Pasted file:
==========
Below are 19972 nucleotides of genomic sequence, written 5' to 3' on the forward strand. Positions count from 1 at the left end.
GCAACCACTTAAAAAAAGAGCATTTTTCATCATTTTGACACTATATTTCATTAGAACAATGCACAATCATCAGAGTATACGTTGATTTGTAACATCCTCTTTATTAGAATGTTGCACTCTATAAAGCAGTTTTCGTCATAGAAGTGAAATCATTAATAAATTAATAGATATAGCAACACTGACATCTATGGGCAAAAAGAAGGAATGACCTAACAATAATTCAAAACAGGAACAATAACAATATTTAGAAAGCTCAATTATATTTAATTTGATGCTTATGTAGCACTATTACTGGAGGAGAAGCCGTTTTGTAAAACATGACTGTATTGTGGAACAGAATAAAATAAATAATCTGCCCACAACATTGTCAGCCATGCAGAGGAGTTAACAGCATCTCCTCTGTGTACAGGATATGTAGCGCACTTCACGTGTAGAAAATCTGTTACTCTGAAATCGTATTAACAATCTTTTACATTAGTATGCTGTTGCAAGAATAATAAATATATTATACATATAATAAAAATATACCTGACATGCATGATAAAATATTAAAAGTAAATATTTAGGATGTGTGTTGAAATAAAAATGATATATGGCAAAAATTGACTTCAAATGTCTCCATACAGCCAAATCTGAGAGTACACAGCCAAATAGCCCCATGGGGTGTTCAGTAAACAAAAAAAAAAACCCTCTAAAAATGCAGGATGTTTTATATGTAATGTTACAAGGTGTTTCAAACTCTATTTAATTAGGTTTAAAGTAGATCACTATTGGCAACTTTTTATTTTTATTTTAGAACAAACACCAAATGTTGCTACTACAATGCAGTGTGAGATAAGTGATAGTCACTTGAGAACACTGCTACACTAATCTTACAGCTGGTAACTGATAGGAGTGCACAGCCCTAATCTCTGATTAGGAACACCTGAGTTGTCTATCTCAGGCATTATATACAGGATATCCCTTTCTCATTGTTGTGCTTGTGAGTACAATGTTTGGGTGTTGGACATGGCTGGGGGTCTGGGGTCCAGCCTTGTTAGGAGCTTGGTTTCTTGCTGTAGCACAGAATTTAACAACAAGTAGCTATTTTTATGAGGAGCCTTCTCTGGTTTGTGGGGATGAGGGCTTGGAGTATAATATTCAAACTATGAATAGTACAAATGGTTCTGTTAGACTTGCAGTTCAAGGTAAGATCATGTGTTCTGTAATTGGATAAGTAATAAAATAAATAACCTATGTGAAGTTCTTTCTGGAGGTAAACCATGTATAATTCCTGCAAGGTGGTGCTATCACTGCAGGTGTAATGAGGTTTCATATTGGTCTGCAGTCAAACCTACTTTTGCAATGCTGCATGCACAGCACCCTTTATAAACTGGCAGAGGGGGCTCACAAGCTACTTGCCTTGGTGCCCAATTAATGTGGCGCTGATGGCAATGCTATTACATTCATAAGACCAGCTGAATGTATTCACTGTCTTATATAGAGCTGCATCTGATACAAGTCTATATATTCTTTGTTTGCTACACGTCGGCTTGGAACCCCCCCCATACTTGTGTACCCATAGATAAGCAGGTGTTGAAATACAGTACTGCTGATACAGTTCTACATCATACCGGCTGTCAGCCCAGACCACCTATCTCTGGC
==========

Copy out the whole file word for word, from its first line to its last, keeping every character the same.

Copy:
Below are 19972 nucleotides of genomic sequence, written 5' to 3' on the forward strand. Positions count from 1 at the left end.
GCAACCACTTAAAAAAAGAGCATTTTTCATCATTTTGACACTATATTTCATTAGAACAATGCACAATCATCAGAGTATACGTTGATTTGTAACATCCTCTTTATTAGAATGTTGCACTCTATAAAGCAGTTTTCGTCATAGAAGTGAAATCATTAATAAATTAATAGATATAGCAACACTGACATCTATGGGCAAAAAGAAGGAATGACCTAACAATAATTCAAAACAGGAACAATAACAATATTTAGAAAGCTCAATTATATTTAATTTGATGCTTATGTAGCACTATTACTGGAGGAGAAGCCGTTTTGTAAAACATGACTGTATTGTGGAACAGAATAAAATAAATAATCTGCCCACAACATTGTCAGCCATGCAGAGGAGTTAACAGCATCTCCTCTGTGTACAGGATATGTAGCGCACTTCACGTGTAGAAAATCTGTTACTCTGAAATCGTATTAACAATCTTTTACATTAGTATGCTGTTGCAAGAATAATAAATATATTATACATATAATAAAAATATACCTGACATGCATGATAAAATATTAAAAGTAAATATTTAGGATGTGTGTTGAAATAAAAATGATATATGGCAAAAATTGACTTCAAATGTCTCCATACAGCCAAATCTGAGAGTACACAGCCAAATAGCCCCATGGGGTGTTCAGTAAACAAAAAAAAAAACCCTCTAAAAATGCAGGATGTTTTATATGTAATGTTACAAGGTGTTTCAAACTCTATTTAATTAGGTTTAAAGTAGATCACTATTGGCAACTTTTTATTTTTATTTTAGAACAAACACCAAATGTTGCTACTACAATGCAGTGTGAGATAAGTGATAGTCACTTGAGAACACTGCTACACTAATCTTACAGCTGGTAACTGATAGGAGTGCACAGCCCTAATCTCTGATTAGGAACACCTGAGTTGTCTATCTCAGGCATTATATACAGGATATCCCTTTCTCATTGTTGTGCTTGTGAGTACAATGTTTGGGTGTTGGACATGGCTGGGGGTCTGGGGTCCAGCCTTGTTAGGAGCTTGGTTTCTTGCTGTAGCACAGAATTTAACAACAAGTAGCTATTTTTATGAGGAGCCTTCTCTGGTTTGTGGGGATGAGGGCTTGGAGTATAATATTCAAACTATGAATAGTACAAATGGTTCTGTTAGACTTGCAGTTCAAGGTAAGATCATGTGTTCTGTAATTGGATAAGTAATAAAATAAATAACCTATGTGAAGTTCTTTCTGGAGGTAAACCATGTATAATTCCTGCAAGGTGGTGCTATCACTGCAGGTGTAATGAGGTTTCATATTGGTCTGCAGTCAAACCTACTTTTGCAATGCTGCATGCACAGCACCCTTTATAAACTGGCAGAGGGGGCTCACAAGCTACTTGCCTTGGTGCCCAATTAATGTGGCGCTGATGGCAATGCTATTACATTCATAAGACCAGCTGAATGTATTCACTGTCTTATATAGAGCTGCATCTGATACAAGTCTATATATTCTTTGTTTGCTACACGTCGGCTTGGAACCCCCCCCATACTTGTGTACCCATAGATAAGCAGGTGTTGAAATACAGTACTGCTGATACAGTTCTACATCATACCGGCTGTCAGCCCAGACCACCTATCTCTGGC